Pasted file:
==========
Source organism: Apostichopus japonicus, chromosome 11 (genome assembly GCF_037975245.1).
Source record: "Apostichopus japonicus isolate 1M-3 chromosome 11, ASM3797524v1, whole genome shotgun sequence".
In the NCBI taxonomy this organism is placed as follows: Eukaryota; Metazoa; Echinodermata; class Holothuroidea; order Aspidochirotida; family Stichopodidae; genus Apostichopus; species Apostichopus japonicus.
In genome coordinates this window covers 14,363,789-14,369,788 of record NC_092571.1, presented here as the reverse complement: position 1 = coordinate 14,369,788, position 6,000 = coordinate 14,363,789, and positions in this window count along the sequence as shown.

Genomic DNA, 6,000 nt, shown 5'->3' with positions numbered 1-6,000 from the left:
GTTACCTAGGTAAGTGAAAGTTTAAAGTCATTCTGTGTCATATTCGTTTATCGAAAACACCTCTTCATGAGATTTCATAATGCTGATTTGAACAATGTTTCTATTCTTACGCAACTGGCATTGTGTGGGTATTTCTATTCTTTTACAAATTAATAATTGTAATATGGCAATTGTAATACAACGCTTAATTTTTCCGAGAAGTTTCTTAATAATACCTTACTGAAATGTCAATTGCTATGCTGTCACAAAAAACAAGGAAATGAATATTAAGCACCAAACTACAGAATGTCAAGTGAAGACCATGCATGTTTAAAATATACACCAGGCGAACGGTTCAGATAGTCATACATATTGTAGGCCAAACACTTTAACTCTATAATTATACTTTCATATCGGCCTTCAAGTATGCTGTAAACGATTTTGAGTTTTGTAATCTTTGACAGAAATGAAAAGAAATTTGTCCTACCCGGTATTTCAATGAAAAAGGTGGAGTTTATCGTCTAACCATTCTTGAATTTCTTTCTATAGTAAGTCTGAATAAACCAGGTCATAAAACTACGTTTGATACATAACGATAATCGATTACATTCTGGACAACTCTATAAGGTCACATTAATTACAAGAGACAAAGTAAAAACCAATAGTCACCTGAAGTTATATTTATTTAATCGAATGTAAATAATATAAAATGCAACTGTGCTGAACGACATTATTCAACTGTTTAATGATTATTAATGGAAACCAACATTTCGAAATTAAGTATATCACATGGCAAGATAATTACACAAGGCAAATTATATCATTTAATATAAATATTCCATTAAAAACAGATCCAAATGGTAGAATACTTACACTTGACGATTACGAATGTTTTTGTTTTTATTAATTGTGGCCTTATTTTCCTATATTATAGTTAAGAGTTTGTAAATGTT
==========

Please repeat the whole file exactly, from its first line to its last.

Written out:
Source organism: Apostichopus japonicus, chromosome 11 (genome assembly GCF_037975245.1).
Source record: "Apostichopus japonicus isolate 1M-3 chromosome 11, ASM3797524v1, whole genome shotgun sequence".
In the NCBI taxonomy this organism is placed as follows: Eukaryota; Metazoa; Echinodermata; class Holothuroidea; order Aspidochirotida; family Stichopodidae; genus Apostichopus; species Apostichopus japonicus.
In genome coordinates this window covers 14,363,789-14,369,788 of record NC_092571.1, presented here as the reverse complement: position 1 = coordinate 14,369,788, position 6,000 = coordinate 14,363,789, and positions in this window count along the sequence as shown.

Genomic DNA, 6,000 nt, shown 5'->3' with positions numbered 1-6,000 from the left:
GTTACCTAGGTAAGTGAAAGTTTAAAGTCATTCTGTGTCATATTCGTTTATCGAAAACACCTCTTCATGAGATTTCATAATGCTGATTTGAACAATGTTTCTATTCTTACGCAACTGGCATTGTGTGGGTATTTCTATTCTTTTACAAATTAATAATTGTAATATGGCAATTGTAATACAACGCTTAATTTTTCCGAGAAGTTTCTTAATAATACCTTACTGAAATGTCAATTGCTATGCTGTCACAAAAAACAAGGAAATGAATATTAAGCACCAAACTACAGAATGTCAAGTGAAGACCATGCATGTTTAAAATATACACCAGGCGAACGGTTCAGATAGTCATACATATTGTAGGCCAAACACTTTAACTCTATAATTATACTTTCATATCGGCCTTCAAGTATGCTGTAAACGATTTTGAGTTTTGTAATCTTTGACAGAAATGAAAAGAAATTTGTCCTACCCGGTATTTCAATGAAAAAGGTGGAGTTTATCGTCTAACCATTCTTGAATTTCTTTCTATAGTAAGTCTGAATAAACCAGGTCATAAAACTACGTTTGATACATAACGATAATCGATTACATTCTGGACAACTCTATAAGGTCACATTAATTACAAGAGACAAAGTAAAAACCAATAGTCACCTGAAGTTATATTTATTTAATCGAATGTAAATAATATAAAATGCAACTGTGCTGAACGACATTATTCAACTGTTTAATGATTATTAATGGAAACCAACATTTCGAAATTAAGTATATCACATGGCAAGATAATTACACAAGGCAAATTATATCATTTAATATAAATATTCCATTAAAAACAGATCCAAATGGTAGAATACTTACACTTGACGATTACGAATGTTTTTGTTTTTATTAATTGTGGCCTTATTTTCCTATATTATAGTTAAGAGTTTGTAAATGTT